If output prices are sticky, the price of a pencil will remain stuck at $1, or will only drop with a long lag. In this situation, with $5 chasing 10 pencils at a price of $1, we will be left with 5 unsold pencils. This excess output will lead businesses to curtail output, fire workers, until we are left with a new equilibrium of maybe only 5 pencils. The entire adjustment process has been in output and not in price.
The second fear is even if output prices adjust, input prices do not adjust quickly enough. If input prices remain at $0.80 while output prices are at $0.50 we are producing at a loss, which leads to less output, more hoarding, and a downward deflation-depression spiral in the economy.
The Keynesian prescription to avoid this depression in output is to have the government substitute its own claims for those being hoarded. The government’s claims are substituting for claims not being used. The price of pencils would remain at $1, with $5 of private demand and $5 of government demand. The government would have to print and use $5. It can neither borrow nor tax to finance this government spending since that would be mostly displacing claims that are not being hoarded.
According to the well know Keynesian balance budget multiplier, if the government spends $1 and taxes $1, output will rise by $1. This output magic occurs because the amount taxed reduced consumption and hoarding. If, instead, the amount taxed had reduced savings, in the place of hoarding, $1 of government spending will displace $1 of consumption and (savings) investment spending: the multiplier is zero, and government spending, fiscal policy, has no direct aggregate demand influence on output. Of course, if we consider the supply side, the multiplier is negative. As Murray Rothbard eloquently said, this is a transfer of “resources from the productive [private sector] to the parasitic, counterproductive public sector.”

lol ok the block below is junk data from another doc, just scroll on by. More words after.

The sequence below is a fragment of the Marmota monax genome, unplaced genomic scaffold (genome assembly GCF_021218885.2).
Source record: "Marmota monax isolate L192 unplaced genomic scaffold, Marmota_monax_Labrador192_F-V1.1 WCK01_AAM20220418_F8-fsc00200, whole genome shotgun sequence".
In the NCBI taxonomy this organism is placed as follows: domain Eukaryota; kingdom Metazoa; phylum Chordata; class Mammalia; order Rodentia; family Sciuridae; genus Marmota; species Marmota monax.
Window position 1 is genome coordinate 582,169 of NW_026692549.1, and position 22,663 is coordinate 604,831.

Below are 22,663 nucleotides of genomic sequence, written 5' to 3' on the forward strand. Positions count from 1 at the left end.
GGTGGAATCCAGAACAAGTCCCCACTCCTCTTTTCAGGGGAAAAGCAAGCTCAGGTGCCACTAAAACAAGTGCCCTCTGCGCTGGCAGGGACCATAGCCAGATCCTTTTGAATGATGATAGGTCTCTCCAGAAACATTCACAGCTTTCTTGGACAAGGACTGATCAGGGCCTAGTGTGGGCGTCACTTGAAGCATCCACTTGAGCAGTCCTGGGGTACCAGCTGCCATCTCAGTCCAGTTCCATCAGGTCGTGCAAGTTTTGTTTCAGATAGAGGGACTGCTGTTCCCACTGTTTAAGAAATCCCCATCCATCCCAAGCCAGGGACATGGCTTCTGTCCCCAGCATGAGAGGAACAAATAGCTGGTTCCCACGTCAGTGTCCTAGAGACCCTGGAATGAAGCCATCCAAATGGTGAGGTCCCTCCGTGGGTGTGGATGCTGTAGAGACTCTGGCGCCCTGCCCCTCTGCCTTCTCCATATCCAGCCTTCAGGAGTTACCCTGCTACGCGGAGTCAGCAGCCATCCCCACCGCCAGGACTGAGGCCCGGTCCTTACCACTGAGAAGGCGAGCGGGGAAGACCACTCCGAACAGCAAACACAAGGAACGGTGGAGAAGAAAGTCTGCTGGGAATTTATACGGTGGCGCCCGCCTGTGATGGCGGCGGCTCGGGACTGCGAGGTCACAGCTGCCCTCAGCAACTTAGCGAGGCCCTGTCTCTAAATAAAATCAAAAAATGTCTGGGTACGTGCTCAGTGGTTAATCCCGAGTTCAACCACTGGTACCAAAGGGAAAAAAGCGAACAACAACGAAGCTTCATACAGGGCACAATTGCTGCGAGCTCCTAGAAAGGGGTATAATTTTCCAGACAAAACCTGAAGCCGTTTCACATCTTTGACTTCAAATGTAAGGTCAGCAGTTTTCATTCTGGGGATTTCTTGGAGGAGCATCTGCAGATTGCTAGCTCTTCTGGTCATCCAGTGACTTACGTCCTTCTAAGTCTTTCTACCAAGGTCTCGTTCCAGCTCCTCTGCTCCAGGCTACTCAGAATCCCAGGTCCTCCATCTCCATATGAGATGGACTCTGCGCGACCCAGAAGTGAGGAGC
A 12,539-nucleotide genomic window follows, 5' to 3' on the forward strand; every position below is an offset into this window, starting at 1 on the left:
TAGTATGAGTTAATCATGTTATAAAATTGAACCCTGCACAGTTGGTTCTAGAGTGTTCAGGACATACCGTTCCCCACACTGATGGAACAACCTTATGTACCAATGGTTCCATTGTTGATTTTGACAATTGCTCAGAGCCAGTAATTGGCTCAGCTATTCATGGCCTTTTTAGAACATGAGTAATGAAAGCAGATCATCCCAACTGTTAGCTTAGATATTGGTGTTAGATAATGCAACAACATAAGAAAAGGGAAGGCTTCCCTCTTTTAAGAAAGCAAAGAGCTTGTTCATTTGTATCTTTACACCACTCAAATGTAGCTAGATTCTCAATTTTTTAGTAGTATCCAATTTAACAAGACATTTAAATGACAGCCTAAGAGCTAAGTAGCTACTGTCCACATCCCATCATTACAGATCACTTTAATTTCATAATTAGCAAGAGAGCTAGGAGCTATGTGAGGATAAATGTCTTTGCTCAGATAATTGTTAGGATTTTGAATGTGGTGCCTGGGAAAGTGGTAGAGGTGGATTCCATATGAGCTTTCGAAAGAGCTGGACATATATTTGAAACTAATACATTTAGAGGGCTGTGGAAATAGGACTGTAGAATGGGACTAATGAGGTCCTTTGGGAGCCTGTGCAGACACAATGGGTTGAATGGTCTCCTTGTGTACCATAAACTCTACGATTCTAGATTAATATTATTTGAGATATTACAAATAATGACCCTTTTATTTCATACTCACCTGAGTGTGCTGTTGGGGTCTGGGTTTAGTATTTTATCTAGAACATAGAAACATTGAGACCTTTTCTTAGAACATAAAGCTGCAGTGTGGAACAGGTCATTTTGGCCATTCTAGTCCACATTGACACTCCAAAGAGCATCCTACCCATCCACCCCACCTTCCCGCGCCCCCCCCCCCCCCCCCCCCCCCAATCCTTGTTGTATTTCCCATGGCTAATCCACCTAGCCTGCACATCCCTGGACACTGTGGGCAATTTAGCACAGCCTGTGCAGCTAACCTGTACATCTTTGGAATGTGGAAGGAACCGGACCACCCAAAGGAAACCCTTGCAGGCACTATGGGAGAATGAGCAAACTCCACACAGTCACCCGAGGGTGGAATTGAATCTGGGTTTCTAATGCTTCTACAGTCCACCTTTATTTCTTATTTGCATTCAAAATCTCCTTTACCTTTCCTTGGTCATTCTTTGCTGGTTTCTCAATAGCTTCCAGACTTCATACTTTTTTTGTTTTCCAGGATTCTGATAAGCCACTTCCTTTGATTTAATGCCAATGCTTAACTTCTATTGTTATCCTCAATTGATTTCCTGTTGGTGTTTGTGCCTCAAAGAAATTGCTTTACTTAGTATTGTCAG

Much of Keynes’s economic analysis was to disproportionately elevate the importance of hoarding. Classical economist considered the level of hoarding inconsequential, and its changes even less so.
From this analysis we can draw the following conclusions from a Keynesian perspective. Government spending is only effective if it substitutes for claims that are being hoarded. This spending must occur while the public is increasing its desire to hoard, such as after a crash such as 2000 or 2008, and only justifiable if there is a slow adjustment of both output and input prices. Also, this substitution is only effective if it is done through monetary and not fiscal policy.